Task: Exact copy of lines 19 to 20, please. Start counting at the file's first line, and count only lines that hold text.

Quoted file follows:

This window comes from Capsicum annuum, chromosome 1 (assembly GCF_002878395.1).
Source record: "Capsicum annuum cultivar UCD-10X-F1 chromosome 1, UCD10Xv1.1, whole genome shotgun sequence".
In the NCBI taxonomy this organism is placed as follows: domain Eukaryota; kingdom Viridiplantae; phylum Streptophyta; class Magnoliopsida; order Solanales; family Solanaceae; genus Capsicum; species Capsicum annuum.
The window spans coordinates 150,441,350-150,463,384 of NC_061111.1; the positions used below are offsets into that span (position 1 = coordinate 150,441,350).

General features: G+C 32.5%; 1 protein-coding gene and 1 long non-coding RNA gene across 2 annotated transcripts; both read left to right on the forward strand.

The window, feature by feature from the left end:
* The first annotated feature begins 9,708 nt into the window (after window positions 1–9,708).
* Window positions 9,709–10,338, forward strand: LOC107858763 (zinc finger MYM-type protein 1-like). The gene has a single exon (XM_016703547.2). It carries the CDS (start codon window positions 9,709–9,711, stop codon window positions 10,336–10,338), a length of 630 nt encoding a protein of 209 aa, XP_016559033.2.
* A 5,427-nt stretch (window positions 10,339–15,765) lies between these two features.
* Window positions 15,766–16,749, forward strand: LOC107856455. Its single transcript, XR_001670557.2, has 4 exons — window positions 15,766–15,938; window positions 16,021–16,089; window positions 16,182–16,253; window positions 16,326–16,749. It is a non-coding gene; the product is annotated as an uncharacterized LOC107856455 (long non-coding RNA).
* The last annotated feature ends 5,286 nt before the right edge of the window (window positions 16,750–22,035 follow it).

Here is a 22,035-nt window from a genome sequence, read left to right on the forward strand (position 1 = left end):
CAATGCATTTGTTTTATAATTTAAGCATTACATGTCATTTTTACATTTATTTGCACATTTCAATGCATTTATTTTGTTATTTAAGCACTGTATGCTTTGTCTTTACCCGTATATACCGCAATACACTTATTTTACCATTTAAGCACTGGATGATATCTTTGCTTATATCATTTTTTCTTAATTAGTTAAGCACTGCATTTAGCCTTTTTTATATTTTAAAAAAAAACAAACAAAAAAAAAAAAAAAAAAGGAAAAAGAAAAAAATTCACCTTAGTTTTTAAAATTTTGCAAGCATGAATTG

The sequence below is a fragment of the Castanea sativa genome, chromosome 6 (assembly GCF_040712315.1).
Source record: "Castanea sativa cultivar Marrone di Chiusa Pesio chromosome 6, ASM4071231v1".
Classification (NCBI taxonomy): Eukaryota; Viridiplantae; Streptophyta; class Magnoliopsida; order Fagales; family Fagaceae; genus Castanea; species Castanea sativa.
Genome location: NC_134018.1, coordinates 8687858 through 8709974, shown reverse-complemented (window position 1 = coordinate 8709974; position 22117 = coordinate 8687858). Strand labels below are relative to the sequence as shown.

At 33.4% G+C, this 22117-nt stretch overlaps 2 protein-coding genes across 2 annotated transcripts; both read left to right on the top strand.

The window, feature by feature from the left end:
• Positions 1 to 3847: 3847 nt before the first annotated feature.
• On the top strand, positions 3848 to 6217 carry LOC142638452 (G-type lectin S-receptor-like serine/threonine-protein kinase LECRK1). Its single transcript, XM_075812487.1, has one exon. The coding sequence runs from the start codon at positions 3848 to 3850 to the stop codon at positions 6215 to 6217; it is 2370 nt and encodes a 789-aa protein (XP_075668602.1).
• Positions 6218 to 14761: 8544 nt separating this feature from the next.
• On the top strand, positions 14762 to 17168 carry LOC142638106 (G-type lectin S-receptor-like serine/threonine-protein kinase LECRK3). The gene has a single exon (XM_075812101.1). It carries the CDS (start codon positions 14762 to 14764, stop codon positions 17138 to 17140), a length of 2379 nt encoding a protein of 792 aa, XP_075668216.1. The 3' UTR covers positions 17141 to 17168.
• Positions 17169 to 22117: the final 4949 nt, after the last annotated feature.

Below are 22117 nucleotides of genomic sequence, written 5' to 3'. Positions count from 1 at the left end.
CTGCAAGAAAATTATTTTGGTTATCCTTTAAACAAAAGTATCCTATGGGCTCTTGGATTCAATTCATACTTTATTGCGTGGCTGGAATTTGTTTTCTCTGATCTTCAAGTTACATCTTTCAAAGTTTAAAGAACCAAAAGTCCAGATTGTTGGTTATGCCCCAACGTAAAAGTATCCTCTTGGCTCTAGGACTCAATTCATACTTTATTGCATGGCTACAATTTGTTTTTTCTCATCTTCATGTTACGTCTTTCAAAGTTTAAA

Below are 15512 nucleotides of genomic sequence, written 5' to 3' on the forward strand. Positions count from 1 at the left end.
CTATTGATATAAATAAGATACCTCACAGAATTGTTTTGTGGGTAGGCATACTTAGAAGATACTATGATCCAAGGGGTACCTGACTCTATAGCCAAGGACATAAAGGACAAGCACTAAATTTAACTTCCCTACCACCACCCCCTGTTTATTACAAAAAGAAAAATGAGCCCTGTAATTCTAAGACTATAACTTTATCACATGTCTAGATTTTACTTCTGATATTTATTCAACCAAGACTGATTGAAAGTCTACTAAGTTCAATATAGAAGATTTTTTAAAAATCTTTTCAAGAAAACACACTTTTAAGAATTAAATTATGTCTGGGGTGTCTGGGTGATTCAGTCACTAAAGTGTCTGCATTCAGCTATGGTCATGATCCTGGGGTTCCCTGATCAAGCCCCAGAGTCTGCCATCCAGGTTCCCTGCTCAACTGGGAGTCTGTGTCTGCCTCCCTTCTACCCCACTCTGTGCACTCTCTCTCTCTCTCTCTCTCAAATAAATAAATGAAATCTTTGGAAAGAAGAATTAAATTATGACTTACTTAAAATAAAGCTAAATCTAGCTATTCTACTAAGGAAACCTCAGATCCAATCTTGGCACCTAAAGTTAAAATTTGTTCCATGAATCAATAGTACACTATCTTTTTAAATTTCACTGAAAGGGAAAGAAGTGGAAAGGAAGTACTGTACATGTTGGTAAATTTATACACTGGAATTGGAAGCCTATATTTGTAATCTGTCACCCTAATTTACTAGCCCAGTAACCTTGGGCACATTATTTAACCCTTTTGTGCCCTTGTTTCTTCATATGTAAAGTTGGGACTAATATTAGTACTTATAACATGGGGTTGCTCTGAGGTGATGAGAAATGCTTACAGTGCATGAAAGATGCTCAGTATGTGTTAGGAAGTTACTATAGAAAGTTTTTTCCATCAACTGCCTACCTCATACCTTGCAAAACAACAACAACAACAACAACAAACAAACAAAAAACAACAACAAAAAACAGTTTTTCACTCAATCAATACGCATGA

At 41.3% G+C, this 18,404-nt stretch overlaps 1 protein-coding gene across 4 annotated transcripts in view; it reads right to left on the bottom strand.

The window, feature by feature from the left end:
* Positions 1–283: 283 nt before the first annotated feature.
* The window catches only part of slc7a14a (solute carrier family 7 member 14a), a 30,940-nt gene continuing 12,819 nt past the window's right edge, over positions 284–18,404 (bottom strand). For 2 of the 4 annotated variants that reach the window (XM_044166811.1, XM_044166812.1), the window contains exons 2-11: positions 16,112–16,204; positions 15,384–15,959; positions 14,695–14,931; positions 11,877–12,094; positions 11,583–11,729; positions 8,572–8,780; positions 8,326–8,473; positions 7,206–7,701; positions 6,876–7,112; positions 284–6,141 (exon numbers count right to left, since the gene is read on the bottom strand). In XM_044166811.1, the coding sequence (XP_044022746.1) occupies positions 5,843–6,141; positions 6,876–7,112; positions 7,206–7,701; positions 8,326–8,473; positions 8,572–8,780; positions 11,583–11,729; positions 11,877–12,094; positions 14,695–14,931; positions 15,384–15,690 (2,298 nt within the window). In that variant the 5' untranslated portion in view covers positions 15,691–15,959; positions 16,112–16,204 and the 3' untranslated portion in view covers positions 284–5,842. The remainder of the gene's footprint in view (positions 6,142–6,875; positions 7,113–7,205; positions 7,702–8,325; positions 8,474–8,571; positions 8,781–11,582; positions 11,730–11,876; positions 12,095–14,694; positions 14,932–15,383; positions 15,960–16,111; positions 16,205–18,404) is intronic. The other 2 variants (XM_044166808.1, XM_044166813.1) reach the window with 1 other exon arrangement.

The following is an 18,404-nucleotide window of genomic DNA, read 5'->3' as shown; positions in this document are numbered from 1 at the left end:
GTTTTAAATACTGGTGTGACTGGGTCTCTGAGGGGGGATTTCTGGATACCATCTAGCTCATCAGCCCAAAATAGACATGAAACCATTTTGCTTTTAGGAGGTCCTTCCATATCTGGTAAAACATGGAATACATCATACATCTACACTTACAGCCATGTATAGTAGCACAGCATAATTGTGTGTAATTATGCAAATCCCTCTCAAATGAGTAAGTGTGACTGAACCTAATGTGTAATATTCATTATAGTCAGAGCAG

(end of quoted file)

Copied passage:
The window, feature by feature from the left end:
• Positions 1 to 3847: 3847 nt before the first annotated feature.